"That's the last time I am sitting on my ass here while you go out," My wife stated emphatically. "I am not some chicken shit bystander."
"Yeah, I hear you," I winced as the spray of bleach solution hit the goggles.
A fifty percent bleach solution was one of the last suggestions the CDC put out before the lid came down on everything, and for a change it had been a decent one. I hated the smell, and even though it couldn't reach my eyes through the goggles in the face mask of my armor, I always imagined I felt a burning sensation on the skin of my face. In it's way it was comforting. I again vowed I was going to come up with a safe way of getting out of my armor prior to the drive home from one of my look arounds. I always decontaminated as effectively as possible prior to getting in my vehicle but it was an imperfect solution, and a slight risk always existed that I would miss a spot, and drag contamination home with me.. Our disinfection routine had seemed excessive in the beginning, back when the young "slayers" had driven into the hot zones in street clothes and returned seemingly unaffected. Then the dying started.
Half a dozen houses along our road had been burned with their dead occupants inside, and more along the road to Romona, before by conversations shouted from drive ways through out the outpost had resulted in agreement that only trained people, using very careful protocols, would be allowed to leave the outpost and then return with "goodies" from the zones. The red flag posted on my lawn not only informed any passer by that I had returned from a trip within the last fort eight hours, but also that I would be puttering around inside my house with a chain around my neck for the next couple of days. In the mean time any sealed items I had brought back from the zones would be dipped in bleach solution and air dried at least three times before being certified as "cleaned". When the green flag replaced it people knew it was safe to visit.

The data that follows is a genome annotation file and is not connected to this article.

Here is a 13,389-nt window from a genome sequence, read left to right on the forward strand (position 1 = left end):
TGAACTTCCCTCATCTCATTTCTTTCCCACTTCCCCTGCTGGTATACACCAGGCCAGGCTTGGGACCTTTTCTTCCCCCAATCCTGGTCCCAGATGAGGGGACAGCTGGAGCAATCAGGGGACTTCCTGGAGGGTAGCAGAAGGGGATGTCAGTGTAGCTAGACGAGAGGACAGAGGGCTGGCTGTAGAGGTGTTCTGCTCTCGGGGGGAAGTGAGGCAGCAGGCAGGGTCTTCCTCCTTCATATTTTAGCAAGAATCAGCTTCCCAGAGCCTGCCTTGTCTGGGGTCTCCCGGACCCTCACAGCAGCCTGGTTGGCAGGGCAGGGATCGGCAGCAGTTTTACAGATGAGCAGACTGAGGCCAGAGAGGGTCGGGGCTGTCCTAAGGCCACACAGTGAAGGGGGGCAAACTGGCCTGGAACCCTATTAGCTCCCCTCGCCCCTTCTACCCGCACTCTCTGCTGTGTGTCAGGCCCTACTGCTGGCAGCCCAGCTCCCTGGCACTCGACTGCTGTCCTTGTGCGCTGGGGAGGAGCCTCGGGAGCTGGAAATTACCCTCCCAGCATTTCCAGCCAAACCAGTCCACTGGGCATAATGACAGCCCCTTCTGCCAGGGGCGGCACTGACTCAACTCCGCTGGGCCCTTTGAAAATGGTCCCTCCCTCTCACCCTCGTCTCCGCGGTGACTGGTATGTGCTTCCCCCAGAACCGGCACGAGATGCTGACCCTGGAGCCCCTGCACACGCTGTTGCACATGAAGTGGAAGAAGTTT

Josie and I hadn't sought out the job of being the local "zoners". The system had simply evolved when the seniors along the the road had begun to run out of medicine. The youngsters had already gone, I suppose driven by their courage and the insatiable curiosity to find out what was left "out there." Pushing sixty I was nobody's spring chicken, and Josie, my wife, was a relative youngster not having yet seen forty, but the young people left were all trying to take care of children and work their small patches to keep the outpost supplied and guarded so in the end we had, by virtue of our preplague training, and process of elimination, been asked to take on the job.
Josie had seen multiple overseas deployments in her younger days as a refugee assistance expert with the International Red Cross, and I was just an old retired grunt, veteran of a few conflicts that had plagued the late twentieth century. For the ten years prior to Campion's appearance we had made do with my night job at a small hospital outside Bloomington, and our small farmstead. We had never considered ourselves part of the "prepper" movement that had gained momentum after the 9/11 attacks. Mostly the paycheck to paycheck existence of living in our rural setting had prepped us just fine. We used wood heat in winter, and grew a garden in summer, not because it was a political statement, but because staying warm and eating veggies had simply gotten too expensive otherwise. The increasing frequency of power outages from blown down, aging, power lines, had taught us the value of living "off the grid" before the grid had crashed completely in the early days of the virus. Everybody around here had been "preppers" long before it became cool. Nobody had the money not to be.